Deodorant and breast cancer

A link has been found between aluminium in deodorants and cancer, according to British scientists. Tests found that women who used deodorants had deposits of aluminium in their outer breasts. The samples were taken from women who had undergone a mastectomy for breast cancer.

Aluminium is not normally found in the human body and scientists are reasonably convinced the presence of the metal means it is being absorbed from anti-perspirant sprays or roll ons. Most deodorants contain aluminium salts, because the metal is effective at stopping skin sweating.

Deodorants may be combined with antiperspirants classified as drugs by the FDA which attempt to stop or significantly reduce perspiration and thus reduce the moist climate in which bacteria thrive. Aluminium chloride, aluminium chlorohydrate, and aluminium-zirconium compounds, most notably Aluminium zirconium tetrachlorohydrex gly and Aluminium zirconium trichlorohydrex gly, are the most widely used antiperspirants. Aluminium-based complexes react with the electrolytes in the sweat to form a gel plug in the duct of the sweat gland. The plugs prevent the gland from excreting liquid and are removed over time by the natural sloughing of the skin. The blockage of a large number of sweat glands reduces the amount of sweat produced in the underarms, though this may vary from person to person.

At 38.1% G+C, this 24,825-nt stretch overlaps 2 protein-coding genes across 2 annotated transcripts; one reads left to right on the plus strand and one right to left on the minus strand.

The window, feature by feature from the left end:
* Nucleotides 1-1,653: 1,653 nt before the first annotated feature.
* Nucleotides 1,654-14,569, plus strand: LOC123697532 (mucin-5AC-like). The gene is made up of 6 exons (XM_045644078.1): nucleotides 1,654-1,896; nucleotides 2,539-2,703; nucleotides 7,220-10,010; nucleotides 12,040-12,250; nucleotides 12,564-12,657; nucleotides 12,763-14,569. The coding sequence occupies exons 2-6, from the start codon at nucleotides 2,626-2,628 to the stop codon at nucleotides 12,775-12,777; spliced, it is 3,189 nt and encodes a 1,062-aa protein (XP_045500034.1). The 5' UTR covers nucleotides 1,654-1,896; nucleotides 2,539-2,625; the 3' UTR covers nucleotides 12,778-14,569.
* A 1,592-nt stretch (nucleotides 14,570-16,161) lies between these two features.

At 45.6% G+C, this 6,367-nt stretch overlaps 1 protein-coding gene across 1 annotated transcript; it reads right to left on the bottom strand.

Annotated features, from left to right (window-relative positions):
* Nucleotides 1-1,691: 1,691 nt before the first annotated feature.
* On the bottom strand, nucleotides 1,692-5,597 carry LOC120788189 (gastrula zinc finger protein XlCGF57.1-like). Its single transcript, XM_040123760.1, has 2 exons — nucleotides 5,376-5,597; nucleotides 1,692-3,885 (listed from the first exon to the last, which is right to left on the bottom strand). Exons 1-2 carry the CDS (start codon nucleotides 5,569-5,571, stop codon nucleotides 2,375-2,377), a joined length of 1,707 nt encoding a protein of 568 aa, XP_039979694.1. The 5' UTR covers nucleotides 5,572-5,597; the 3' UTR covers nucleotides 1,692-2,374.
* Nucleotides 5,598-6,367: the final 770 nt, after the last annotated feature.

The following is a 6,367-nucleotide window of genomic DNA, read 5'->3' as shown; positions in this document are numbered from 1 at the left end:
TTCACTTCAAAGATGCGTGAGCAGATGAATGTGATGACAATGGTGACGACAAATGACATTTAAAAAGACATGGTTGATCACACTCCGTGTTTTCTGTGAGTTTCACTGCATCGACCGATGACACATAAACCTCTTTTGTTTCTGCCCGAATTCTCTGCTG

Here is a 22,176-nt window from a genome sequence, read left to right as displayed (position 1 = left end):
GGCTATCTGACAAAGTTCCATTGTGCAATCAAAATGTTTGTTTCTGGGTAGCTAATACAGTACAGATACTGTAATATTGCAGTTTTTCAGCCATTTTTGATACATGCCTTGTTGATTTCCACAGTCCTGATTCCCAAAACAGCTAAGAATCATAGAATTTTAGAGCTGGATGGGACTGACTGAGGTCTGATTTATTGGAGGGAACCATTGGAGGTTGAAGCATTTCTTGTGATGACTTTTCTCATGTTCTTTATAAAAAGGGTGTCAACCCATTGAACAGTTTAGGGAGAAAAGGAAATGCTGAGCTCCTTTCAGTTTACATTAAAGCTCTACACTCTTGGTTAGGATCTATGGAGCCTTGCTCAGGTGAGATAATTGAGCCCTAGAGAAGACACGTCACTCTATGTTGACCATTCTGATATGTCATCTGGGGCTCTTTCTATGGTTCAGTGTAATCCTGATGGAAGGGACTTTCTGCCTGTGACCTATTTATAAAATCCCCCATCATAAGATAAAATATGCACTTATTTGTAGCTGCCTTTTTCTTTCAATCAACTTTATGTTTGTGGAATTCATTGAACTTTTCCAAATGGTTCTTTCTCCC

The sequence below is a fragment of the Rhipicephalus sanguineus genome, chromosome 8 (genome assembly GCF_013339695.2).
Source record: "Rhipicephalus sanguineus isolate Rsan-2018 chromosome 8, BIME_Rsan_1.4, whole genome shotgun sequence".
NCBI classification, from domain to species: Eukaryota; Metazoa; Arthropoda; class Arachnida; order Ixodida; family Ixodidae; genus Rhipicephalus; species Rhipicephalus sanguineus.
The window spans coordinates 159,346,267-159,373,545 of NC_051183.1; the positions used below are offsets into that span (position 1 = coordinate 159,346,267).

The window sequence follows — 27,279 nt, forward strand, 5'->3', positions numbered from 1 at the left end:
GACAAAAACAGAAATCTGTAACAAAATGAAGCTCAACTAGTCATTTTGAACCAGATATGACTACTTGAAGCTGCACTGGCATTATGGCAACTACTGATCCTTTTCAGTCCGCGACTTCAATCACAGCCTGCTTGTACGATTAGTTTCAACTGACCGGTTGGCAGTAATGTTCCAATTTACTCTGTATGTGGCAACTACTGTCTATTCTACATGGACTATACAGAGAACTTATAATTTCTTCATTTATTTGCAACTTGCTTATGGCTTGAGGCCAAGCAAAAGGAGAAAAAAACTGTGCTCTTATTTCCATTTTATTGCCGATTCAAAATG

A popular alternative to modern commercial deodorants is ammonium alum, which is a common type of alum sold in crystal form. It has been used as a deodorant throughout history in some countries.

Deodorants and antiperspirants come in many forms. What is commonly used varies in different countries. In Europe, aerosol sprays are popular, as are cream and roll on forms. In the United States, solid or gel forms are dominant.

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